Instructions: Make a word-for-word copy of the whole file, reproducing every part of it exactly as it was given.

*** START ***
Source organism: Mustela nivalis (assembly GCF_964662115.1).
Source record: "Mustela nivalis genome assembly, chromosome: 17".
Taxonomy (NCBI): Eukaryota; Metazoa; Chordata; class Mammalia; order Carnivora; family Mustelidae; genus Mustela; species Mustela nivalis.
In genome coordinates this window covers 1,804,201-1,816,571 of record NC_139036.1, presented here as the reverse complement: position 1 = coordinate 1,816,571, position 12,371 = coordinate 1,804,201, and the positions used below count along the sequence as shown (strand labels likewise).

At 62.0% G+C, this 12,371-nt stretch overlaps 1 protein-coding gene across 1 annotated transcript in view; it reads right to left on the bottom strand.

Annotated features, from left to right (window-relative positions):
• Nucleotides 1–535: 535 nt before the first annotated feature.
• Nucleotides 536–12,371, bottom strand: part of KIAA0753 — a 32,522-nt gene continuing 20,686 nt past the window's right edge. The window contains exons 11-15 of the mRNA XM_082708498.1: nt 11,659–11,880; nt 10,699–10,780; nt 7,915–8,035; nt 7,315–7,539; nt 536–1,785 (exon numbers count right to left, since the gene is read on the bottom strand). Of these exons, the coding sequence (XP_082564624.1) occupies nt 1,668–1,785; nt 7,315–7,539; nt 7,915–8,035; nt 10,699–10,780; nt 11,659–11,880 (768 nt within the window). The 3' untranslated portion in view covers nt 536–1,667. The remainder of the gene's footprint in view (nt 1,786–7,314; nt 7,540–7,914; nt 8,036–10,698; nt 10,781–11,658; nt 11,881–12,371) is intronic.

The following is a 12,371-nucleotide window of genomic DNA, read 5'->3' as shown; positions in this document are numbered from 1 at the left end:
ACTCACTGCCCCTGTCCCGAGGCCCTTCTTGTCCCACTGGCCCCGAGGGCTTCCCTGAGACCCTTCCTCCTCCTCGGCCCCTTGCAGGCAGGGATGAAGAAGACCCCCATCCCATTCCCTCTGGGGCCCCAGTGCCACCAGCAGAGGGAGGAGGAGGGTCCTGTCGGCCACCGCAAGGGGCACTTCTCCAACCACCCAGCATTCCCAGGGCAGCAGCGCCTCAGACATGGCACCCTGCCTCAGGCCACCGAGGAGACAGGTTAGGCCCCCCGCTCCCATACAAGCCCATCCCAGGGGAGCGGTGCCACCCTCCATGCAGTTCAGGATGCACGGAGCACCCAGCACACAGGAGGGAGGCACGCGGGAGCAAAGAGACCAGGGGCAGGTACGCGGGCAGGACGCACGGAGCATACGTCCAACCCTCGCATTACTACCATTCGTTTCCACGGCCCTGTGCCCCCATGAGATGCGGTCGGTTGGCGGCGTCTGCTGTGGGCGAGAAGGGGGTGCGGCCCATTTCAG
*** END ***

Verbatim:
Source organism: Mustela nivalis (assembly GCF_964662115.1).
Source record: "Mustela nivalis genome assembly, chromosome: 17".
Taxonomy (NCBI): Eukaryota; Metazoa; Chordata; class Mammalia; order Carnivora; family Mustelidae; genus Mustela; species Mustela nivalis.
In genome coordinates this window covers 1,804,201-1,816,571 of record NC_139036.1, presented here as the reverse complement: position 1 = coordinate 1,816,571, position 12,371 = coordinate 1,804,201, and the positions used below count along the sequence as shown (strand labels likewise).

At 62.0% G+C, this 12,371-nt stretch overlaps 1 protein-coding gene across 1 annotated transcript in view; it reads right to left on the bottom strand.

Annotated features, from left to right (window-relative positions):
• Nucleotides 1–535: 535 nt before the first annotated feature.
• Nucleotides 536–12,371, bottom strand: part of KIAA0753 — a 32,522-nt gene continuing 20,686 nt past the window's right edge. The window contains exons 11-15 of the mRNA XM_082708498.1: nt 11,659–11,880; nt 10,699–10,780; nt 7,915–8,035; nt 7,315–7,539; nt 536–1,785 (exon numbers count right to left, since the gene is read on the bottom strand). Of these exons, the coding sequence (XP_082564624.1) occupies nt 1,668–1,785; nt 7,315–7,539; nt 7,915–8,035; nt 10,699–10,780; nt 11,659–11,880 (768 nt within the window). The 3' untranslated portion in view covers nt 536–1,667. The remainder of the gene's footprint in view (nt 1,786–7,314; nt 7,540–7,914; nt 8,036–10,698; nt 10,781–11,658; nt 11,881–12,371) is intronic.

The following is a 12,371-nucleotide window of genomic DNA, read 5'->3' as shown; positions in this document are numbered from 1 at the left end:
ACTCACTGCCCCTGTCCCGAGGCCCTTCTTGTCCCACTGGCCCCGAGGGCTTCCCTGAGACCCTTCCTCCTCCTCGGCCCCTTGCAGGCAGGGATGAAGAAGACCCCCATCCCATTCCCTCTGGGGCCCCAGTGCCACCAGCAGAGGGAGGAGGAGGGTCCTGTCGGCCACCGCAAGGGGCACTTCTCCAACCACCCAGCATTCCCAGGGCAGCAGCGCCTCAGACATGGCACCCTGCCTCAGGCCACCGAGGAGACAGGTTAGGCCCCCCGCTCCCATACAAGCCCATCCCAGGGGAGCGGTGCCACCCTCCATGCAGTTCAGGATGCACGGAGCACCCAGCACACAGGAGGGAGGCACGCGGGAGCAAAGAGACCAGGGGCAGGTACGCGGGCAGGACGCACGGAGCATACGTCCAACCCTCGCATTACTACCATTCGTTTCCACGGCCCTGTGCCCCCATGAGATGCGGTCGGTTGGCGGCGTCTGCTGTGGGCGAGAAGGGGGTGCGGCCCATTTCAG